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Archbishop of Malta ordained
|Authority to build not to destroy - Archbishop Cremona|
“Please God that my ministry be one of reconciliation in word and deed, and my preaching not in the persuasion of human wisdom but in showing that the spirit and strength and authority that has been bestowed upon me by the Church will not be used for my personal glory and used not to demolish but to build up.”
Making his first official speech as Archbishop the newly ordained archbishop, Mgr Paul Cremona OP said that he wanted to use the thoughts of his spiritual mentor, Blessed Pope John XXIII when he made his spiritual retreat before he was ordained bishop in 1925. It was only natural that Malta’s new spiritual leader would take his cue from the saintly pope who inspired him as a novice 45 years ago and about whom he wrote his doctoral thesis – The Concept of Peace in John XXIII.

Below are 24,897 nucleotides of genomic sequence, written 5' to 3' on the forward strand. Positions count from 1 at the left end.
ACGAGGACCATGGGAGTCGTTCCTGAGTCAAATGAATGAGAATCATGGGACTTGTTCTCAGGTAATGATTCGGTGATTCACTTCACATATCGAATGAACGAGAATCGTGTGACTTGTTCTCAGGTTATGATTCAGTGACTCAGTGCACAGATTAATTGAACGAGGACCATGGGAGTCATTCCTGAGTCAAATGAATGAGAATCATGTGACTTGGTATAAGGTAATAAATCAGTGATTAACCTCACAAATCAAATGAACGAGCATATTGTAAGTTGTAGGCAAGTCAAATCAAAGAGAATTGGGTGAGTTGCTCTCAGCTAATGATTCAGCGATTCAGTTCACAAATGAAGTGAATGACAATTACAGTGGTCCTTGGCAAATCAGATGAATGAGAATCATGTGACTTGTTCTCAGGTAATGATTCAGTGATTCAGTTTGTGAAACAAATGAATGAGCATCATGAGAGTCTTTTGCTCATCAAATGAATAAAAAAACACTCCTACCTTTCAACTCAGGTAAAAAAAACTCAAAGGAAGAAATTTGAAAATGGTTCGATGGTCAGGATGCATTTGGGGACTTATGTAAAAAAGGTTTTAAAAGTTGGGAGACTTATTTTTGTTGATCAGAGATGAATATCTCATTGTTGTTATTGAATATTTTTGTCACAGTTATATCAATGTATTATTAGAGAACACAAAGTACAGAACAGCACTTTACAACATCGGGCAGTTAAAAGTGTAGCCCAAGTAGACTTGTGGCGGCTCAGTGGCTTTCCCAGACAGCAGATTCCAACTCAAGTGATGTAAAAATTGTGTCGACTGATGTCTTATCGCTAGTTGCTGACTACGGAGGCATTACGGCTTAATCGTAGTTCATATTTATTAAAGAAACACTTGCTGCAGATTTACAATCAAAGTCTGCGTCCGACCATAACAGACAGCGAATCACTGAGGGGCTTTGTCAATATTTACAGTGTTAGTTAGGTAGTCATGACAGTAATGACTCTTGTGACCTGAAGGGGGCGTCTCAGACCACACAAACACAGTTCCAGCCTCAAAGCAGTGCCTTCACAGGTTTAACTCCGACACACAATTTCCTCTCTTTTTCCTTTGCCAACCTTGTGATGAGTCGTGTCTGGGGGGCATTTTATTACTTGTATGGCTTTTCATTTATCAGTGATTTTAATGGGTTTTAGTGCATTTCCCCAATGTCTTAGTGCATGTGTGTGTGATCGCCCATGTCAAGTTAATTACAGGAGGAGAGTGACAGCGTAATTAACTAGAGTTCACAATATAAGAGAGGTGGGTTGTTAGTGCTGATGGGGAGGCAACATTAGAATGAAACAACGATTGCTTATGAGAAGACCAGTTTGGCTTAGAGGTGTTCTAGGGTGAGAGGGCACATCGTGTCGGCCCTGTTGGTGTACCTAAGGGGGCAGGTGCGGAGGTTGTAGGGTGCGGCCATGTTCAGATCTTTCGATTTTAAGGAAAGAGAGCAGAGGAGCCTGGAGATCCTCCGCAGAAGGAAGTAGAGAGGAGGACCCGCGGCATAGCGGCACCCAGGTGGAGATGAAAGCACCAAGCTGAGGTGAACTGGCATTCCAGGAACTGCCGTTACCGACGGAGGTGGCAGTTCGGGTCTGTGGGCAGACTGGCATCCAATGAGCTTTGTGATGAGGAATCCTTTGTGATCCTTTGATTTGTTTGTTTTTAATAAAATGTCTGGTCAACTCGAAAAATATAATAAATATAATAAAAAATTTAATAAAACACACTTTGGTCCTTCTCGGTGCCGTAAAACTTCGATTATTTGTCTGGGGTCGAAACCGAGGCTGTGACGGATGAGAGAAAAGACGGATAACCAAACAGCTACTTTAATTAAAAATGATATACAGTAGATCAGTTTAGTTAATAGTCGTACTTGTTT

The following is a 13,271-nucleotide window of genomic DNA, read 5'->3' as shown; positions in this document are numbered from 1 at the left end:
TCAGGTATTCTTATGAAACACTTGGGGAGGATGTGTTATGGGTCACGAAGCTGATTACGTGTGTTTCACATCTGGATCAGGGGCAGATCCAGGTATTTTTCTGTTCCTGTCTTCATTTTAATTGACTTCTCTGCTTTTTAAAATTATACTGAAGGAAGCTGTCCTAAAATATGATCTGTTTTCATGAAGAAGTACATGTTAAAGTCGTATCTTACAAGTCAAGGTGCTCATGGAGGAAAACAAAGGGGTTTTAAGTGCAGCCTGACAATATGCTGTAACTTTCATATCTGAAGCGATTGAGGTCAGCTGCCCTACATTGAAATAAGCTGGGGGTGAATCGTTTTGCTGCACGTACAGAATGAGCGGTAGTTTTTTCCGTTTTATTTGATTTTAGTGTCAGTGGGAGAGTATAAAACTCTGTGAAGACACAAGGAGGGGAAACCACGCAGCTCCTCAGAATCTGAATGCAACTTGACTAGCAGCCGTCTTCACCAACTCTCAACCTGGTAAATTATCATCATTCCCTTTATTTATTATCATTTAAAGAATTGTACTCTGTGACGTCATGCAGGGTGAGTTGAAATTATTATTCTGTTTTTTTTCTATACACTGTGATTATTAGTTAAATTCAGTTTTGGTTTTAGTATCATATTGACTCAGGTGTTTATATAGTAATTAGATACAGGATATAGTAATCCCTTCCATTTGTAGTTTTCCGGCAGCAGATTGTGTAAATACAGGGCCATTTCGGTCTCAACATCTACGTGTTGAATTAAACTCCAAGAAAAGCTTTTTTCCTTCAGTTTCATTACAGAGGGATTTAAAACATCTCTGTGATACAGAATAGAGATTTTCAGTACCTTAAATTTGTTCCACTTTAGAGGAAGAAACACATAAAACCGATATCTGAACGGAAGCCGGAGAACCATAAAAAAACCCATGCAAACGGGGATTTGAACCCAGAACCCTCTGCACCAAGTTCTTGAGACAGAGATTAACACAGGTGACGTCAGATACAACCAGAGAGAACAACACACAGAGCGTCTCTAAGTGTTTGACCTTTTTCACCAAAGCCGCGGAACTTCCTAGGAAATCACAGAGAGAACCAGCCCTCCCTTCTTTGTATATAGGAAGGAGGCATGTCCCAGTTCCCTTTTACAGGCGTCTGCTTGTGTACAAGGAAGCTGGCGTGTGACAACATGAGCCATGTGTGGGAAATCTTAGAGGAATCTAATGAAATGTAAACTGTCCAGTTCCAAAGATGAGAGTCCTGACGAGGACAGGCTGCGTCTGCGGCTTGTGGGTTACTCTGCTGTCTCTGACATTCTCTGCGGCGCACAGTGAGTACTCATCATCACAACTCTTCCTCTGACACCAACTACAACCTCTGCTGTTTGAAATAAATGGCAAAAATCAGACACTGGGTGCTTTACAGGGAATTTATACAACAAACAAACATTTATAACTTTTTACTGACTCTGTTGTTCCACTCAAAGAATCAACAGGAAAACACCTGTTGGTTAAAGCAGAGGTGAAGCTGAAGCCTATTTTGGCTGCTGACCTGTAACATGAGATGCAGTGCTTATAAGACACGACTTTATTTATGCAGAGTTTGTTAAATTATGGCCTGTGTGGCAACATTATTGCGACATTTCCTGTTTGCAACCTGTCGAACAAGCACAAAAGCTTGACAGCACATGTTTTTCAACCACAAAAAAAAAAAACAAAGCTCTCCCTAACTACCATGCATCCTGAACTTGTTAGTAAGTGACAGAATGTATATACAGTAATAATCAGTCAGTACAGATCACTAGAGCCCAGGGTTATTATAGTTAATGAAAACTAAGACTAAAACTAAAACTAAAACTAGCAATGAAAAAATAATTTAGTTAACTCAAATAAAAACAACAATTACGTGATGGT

Earlier on in his speech, Mgr Cremona showed how he interpreted the teaching of the Gospel as where it says that we are all created in God’s image. This means for the new Catholic pastor of Malta that there can be no discrimination in his Church and in Maltese society based on religion, colour or gender. Our mission he said is to preach the good news to all those who are looking for Christ so that they may find him through the testimony we give by the way we live. Echoing Christ’s Sermon on the Mount, sometimes called His “electoral programme”, Mgr Cremona said that we also have a duty to help those whose suffering we can alleviate by our communal Christian love. Amongst these he mentioned the poor, the abandoned, those in jail and the sick.